I found The Ragnarok Conspiracy to be an instantly intense, gripping and compelling novel. Right from the start the intensity is high and the pace fast.
John Savas himself fuels the momentum as he is the most intense character I’ve come across in a while. With each chapter more of Savas’ background and personality is revealed to the reader. The elements that make up John Savas are revealed at a pace that is almost- but not quite, as fast as the plot.
First impressions are that it is well written, there’s good and interesting dialogue between the characters, the geographical location can be hard to pin down at times, mostly due to the fast pace- but I was able to keep better track of the characters as they were introduced and their relationship to Savas. Stebbins has clearly put a lot of time and effort into creating believable backgrounds for his characters.
As the plot thickens and Stebbins introduces Norse mythology into the mix and my interest was certainly piqued- the first mention of Thor and his hammer Mjolnir, and you’ve got me hooked. As the reader learns more about the Norse legends and their connections to the anti-Islamic attacks you can’t help but be sucked into the novel even further.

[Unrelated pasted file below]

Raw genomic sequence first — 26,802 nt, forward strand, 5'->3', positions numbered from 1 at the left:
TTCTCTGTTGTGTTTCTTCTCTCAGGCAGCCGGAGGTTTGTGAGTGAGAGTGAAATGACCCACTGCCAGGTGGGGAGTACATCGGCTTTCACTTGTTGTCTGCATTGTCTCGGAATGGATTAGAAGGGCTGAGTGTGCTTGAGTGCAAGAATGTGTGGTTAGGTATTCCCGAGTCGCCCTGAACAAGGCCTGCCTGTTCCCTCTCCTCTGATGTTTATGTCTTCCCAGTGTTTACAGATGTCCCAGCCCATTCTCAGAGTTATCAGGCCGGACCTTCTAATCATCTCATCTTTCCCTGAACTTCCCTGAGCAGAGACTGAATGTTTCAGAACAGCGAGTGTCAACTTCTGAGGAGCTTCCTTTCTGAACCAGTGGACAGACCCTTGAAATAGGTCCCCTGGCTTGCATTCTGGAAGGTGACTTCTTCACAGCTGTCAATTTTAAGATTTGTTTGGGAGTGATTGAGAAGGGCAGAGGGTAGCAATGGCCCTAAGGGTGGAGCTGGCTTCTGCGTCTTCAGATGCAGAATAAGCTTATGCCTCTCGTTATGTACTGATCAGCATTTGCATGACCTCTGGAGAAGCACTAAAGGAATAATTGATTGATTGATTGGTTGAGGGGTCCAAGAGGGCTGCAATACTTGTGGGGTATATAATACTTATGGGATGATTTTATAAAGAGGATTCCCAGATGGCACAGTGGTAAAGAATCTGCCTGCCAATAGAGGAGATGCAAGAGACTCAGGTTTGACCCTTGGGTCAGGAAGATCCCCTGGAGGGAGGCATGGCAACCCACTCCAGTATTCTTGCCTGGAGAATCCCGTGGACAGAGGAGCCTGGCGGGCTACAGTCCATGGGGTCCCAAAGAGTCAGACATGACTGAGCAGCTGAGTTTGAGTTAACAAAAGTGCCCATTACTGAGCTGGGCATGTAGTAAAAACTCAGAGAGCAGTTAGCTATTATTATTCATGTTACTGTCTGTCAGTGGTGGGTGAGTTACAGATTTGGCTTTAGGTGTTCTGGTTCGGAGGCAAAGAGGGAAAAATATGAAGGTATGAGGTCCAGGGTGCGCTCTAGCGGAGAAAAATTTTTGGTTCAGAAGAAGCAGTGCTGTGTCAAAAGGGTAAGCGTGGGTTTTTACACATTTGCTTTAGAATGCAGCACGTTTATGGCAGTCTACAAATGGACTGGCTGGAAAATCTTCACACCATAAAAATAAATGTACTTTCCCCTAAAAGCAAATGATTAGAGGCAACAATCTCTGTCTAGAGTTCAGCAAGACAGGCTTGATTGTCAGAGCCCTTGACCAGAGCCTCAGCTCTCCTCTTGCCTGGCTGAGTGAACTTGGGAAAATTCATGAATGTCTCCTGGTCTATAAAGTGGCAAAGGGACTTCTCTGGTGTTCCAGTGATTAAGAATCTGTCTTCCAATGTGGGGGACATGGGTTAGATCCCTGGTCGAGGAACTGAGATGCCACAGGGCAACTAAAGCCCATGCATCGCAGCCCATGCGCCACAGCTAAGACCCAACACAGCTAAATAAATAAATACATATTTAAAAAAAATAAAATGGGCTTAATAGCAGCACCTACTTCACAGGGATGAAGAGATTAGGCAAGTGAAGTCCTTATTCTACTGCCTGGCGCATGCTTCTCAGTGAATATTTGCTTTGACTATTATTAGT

For sensitive readers, the scenes depicting the brutal and destructive bombings might remind them all too much of the events of 9/11. But in truth this would also only liken them towards Savas and his team. For readers with a love of conspiracy theories this definitely a novel for them, but any reader with an ounce of curiosity would enjoy delving into the chapters of The Ragnarok Conspiracy.
Part two of this novel finally sees the relationship between Rebecca Cohen and John Savas evolve, and with that the reader also receives a much deeper insight into both characters. Until this point I have to say the plot development has far exceeded the reader’s knowledge or understanding of Savas’ character; as Stebbins choose to reveal very little and not very often prior to this point. It is also in part two that the reader is offered an intriguing insight into the organisation behind the events of the novel. This just had me gripping my Kindle as I eagerly drank in every word about the global terrorists at large.
Stebbins makes fantastic use of his characters to drive the pace of his novel. As much as he allows the momentum and intensity to build up, he also takes time to give both his characters and readers a breather from the hectic plot and fast pace; by giving the reader scenes such as those tender moments between Savas and Cohen. In part three the momentum really explodes, staying as equally thrilling and gripping as the previous chapters.
Overall The Ragnarok Conspiracy may discuss some controversial topics and political issues, but Stebbins works hard to bring his readers face to face with the true evils in this story. I thoroughly enjoyed reading The Ragnarok Conspiracy and though in my opinion this is a book for an adult reader.
© Gemma Feltham 26th September 2013